The Economics of Recreational Marijuana Legalization

The money that could be made from the legalization and taxation of marijuana in Canada is staggering. Weed is a cash cow that requires absolutely no marketing effort – it practically sells itself.

But just how much money could be made if Trudeau’s plan to legalize marijuana for recreational use starting spring of 2017 becomes a reality?

Back in April of 2014, University of Western Ontario professor Mike Moffatt spoke to CBC’s The Lang & O’Leary Exchange, arguing that marijuana legalization could help Canada’s economy on both side of the ledger, generating a healthy amount of tax revenue while saving the country billions of dollar in law enforcement costs. At that time, legalized recreational marijuana in the state of Colorado (one of four states that has had legalized pot use since January, 2014) was generating $2 million in taxes per month, which works out to roughly $0.40 per resident. If we were to extrapolate this number for Canada’s 30 million residents (conservatively), that would equate to approximately $12 million in tax revenue every month, money that could be put towards funding education and other social services nationwide.

In addition, it is estimated that Canada spends approximately $2 billion every year in police resources for arresting a prosecuting minor marijuana-related offences. An additional savings that could also be better spent elsewhere.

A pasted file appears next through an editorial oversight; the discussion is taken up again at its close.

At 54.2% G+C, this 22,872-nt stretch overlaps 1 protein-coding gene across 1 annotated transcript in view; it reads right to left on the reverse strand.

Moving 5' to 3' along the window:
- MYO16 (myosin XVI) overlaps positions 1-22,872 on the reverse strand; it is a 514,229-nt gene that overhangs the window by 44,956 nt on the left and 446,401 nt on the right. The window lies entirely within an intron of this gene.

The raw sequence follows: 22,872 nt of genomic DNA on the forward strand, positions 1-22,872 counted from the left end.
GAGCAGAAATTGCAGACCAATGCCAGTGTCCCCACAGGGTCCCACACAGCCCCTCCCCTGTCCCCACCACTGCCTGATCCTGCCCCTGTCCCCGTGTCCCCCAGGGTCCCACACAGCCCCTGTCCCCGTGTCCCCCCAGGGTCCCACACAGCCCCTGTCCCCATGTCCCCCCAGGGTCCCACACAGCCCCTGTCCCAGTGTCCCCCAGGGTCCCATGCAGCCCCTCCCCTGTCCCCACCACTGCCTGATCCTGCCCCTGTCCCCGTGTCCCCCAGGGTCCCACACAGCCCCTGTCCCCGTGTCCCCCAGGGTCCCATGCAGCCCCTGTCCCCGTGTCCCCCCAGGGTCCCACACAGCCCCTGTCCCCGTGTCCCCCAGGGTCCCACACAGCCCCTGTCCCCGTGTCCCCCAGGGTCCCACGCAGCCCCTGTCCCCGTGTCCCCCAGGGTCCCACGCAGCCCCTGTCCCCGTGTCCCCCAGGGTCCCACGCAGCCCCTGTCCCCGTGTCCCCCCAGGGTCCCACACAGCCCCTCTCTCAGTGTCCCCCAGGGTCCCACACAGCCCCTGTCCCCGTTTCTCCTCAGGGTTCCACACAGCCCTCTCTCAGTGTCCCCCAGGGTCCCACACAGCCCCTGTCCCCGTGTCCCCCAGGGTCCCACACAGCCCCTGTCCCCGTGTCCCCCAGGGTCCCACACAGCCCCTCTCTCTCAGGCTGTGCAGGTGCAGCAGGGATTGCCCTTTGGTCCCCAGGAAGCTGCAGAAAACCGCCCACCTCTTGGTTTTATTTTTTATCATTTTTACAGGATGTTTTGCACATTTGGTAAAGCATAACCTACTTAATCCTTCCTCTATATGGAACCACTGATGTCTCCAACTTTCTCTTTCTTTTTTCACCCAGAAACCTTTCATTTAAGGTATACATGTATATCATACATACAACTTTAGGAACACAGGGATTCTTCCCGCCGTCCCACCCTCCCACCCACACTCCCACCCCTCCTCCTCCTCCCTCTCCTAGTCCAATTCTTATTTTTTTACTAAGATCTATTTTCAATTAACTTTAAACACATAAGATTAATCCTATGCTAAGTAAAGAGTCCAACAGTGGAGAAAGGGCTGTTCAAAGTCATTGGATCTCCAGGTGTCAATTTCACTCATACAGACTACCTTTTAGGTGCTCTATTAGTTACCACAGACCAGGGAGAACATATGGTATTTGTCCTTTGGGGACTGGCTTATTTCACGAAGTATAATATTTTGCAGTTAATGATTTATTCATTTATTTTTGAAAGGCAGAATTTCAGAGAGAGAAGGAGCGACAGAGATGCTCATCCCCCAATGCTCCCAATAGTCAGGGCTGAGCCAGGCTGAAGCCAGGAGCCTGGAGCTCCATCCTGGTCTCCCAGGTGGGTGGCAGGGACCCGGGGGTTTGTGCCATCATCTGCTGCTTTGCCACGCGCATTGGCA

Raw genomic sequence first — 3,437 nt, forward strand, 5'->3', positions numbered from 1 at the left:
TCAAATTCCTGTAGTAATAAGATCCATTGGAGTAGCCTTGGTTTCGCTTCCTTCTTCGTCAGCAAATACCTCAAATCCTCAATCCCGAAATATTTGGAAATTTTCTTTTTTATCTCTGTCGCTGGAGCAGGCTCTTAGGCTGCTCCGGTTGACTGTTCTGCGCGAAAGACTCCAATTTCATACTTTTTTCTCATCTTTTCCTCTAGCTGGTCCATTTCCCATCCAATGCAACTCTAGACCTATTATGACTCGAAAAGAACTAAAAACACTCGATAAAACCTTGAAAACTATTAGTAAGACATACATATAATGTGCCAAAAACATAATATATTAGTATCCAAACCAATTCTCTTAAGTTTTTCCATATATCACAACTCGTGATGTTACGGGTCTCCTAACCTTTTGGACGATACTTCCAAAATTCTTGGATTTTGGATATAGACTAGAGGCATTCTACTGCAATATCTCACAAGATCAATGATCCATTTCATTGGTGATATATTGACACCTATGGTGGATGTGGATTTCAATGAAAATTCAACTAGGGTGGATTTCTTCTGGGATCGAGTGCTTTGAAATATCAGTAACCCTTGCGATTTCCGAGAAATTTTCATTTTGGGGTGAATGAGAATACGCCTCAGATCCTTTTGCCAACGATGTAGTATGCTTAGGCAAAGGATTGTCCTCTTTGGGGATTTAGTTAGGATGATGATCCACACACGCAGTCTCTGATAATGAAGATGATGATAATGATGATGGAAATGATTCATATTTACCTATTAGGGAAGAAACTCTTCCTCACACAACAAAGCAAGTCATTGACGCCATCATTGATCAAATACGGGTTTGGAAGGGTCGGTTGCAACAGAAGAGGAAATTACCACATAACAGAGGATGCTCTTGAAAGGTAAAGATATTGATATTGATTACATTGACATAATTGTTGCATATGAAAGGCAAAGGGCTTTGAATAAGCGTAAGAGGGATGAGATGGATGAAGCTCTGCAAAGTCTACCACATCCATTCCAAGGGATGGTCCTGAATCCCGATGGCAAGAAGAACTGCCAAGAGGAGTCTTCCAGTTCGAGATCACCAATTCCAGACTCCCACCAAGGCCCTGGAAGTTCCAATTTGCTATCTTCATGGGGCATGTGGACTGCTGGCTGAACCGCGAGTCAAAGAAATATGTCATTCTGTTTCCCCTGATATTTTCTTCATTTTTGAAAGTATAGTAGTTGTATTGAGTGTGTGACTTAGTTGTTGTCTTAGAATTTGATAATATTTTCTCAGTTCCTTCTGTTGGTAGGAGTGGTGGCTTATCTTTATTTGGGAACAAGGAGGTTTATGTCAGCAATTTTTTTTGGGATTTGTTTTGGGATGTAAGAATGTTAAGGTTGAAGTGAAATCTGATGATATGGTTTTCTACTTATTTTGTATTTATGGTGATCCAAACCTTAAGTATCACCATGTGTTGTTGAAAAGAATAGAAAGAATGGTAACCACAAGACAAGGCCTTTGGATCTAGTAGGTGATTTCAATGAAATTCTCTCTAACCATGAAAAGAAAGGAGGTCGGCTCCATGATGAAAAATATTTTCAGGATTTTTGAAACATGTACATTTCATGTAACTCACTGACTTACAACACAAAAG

Colorado, one of the four U.S. states that currently has legalized marijuana for recreational use for anyone over the age of 21, presents an excellent case study.

For the fiscal year starting June 30, 2014 to June of last year, the state made approximately $70 million in tax revenue during that time, nearly twice the amount tax revenue brought in from alcohol, at approximately $42 million, according to statistics published by state legislatures and published in Time Magazine. Marijuana in Colorado is currently taxed at Colorado’s data indicated that the 10% for retail sales and 15% excise tax for large wholesale, and the revenue brought in from these taxes nearly doubled initial projections. In 2014, 71.3 million visitors spent $18.6bn in Colorado on marijuana, both record highs, until figures for 2015 are released.

Jason Quintal | April 29, 2016

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